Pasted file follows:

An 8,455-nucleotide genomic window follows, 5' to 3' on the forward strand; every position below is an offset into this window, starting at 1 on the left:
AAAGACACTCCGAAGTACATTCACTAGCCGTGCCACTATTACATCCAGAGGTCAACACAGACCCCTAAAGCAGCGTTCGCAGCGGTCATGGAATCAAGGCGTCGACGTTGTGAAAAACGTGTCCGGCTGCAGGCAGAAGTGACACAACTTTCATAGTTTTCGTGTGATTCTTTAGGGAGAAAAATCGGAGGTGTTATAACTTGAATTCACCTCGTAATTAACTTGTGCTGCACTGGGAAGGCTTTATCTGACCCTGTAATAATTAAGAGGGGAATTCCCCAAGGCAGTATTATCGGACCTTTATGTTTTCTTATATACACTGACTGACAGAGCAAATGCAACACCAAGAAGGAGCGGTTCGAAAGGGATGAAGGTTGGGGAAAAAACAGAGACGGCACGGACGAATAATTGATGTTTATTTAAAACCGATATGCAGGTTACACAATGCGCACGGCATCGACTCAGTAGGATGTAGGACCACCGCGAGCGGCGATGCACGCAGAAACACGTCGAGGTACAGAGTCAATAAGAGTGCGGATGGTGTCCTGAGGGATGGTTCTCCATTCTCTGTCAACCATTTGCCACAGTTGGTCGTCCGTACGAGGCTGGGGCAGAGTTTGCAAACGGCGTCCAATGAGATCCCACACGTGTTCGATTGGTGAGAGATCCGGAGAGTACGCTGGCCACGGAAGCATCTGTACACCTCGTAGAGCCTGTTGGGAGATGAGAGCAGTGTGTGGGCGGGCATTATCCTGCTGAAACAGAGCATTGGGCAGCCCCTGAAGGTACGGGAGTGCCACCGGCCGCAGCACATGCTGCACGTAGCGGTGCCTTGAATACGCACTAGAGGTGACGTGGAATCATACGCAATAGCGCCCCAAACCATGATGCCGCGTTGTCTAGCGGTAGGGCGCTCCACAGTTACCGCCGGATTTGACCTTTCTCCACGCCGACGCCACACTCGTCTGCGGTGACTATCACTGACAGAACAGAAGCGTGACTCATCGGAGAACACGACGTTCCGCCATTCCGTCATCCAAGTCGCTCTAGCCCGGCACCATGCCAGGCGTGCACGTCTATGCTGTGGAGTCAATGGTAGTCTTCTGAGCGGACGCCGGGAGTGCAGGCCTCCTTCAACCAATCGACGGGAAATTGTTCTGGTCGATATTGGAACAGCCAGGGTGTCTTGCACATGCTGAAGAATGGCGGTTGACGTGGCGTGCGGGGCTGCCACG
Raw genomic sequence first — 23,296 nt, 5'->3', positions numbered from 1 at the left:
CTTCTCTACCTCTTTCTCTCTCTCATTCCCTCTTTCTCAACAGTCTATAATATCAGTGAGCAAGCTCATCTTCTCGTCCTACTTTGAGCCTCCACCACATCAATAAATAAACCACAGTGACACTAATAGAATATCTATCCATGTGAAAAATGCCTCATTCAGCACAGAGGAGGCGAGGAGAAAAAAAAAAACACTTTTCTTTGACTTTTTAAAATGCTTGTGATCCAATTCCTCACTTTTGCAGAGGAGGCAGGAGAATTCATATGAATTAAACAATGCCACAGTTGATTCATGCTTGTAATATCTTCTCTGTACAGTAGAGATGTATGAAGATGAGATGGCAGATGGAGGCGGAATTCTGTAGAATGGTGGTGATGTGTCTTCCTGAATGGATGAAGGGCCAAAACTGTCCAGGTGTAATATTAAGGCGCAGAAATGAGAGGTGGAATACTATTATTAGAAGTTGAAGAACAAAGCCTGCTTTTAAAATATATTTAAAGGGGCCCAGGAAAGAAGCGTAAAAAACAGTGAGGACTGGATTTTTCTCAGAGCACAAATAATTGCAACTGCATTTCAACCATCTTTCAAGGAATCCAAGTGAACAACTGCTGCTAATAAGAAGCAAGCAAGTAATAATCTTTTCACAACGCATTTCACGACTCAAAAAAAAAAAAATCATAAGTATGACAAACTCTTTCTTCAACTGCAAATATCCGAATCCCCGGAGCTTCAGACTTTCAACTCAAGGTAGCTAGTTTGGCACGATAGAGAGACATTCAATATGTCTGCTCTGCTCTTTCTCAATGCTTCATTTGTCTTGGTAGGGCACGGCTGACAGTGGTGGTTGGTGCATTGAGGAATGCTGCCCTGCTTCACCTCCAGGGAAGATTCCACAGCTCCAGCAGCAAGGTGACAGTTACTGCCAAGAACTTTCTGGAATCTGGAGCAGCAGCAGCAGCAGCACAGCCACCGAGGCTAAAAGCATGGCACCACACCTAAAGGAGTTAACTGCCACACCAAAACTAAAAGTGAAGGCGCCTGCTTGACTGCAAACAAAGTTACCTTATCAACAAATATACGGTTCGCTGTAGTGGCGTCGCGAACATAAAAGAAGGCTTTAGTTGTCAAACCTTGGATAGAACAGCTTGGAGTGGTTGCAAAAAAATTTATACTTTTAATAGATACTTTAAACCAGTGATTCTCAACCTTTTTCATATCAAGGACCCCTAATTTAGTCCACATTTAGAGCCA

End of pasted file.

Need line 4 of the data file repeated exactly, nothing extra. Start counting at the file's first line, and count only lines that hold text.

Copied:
CTTCTCTACCTCTTTCTCTCTCTCATTCCCTCTTTCTCAACAGTCTATAATATCAGTGAGCAAGCTCATCTTCTCGTCCTACTTTGAGCCTCCACCACATCAATAAATAAACCACAGTGACACTAATAGAATATCTATCCATGTGAAAAATGCCTCATTCAGCACAGAGGAGGCGAGGAGAAAAAAAAAAACACTTTTCTTTGACTTTTTAAAATGCTTGTGATCCAATTCCTCACTTTTGCAGAGGAGGCAGGAGAATTCATATGAATTAAACAATGCCACAGTTGATTCATGCTTGTAATATCTTCTCTGTACAGTAGAGATGTATGAAGATGAGATGGCAGATGGAGGCGGAATTCTGTAGAATGGTGGTGATGTGTCTTCCTGAATGGATGAAGGGCCAAAACTGTCCAGGTGTAATATTAAGGCGCAGAAATGAGAGGTGGAATACTATTATTAGAAGTTGAAGAACAAAGCCTGCTTTTAAAATATATTTAAAGGGGCCCAGGAAAGAAGCGTAAAAAACAGTGAGGACTGGATTTTTCTCAGAGCACAAATAATTGCAACTGCATTTCAACCATCTTTCAAGGAATCCAAGTGAACAACTGCTGCTAATAAGAAGCAAGCAAGTAATAATCTTTTCACAACGCATTTCACGACTCAAAAAAAAAAAAATCATAAGTATGACAAACTCTTTCTTCAACTGCAAATATCCGAATCCCCGGAGCTTCAGACTTTCAACTCAAGGTAGCTAGTTTGGCACGATAGAGAGACATTCAATATGTCTGCTCTGCTCTTTCTCAATGCTTCATTTGTCTTGGTAGGGCACGGCTGACAGTGGTGGTTGGTGCATTGAGGAATGCTGCCCTGCTTCACCTCCAGGGAAGATTCCACAGCTCCAGCAGCAAGGTGACAGTTACTGCCAAGAACTTTCTGGAATCTGGAGCAGCAGCAGCAGCAGCACAGCCACCGAGGCTAAAAGCATGGCACCACACCTAAAGGAGTTAACTGCCACACCAAAACTAAAAGTGAAGGCGCCTGCTTGACTGCAAACAAAGTTACCTTATCAACAAATATACGGTTCGCTGTAGTGGCGTCGCGAACATAAAAGAAGGCTTTAGTTGTCAAACCTTGGATAGAACAGCTTGGAGTGGTTGCAAAAAAATTTATACTTTTAATAGATACTTTAAACCAGTGATTCTCAACCTTTTTCATATCAAGGACCCCTAATTTAGTCCACATTTAGAGCCA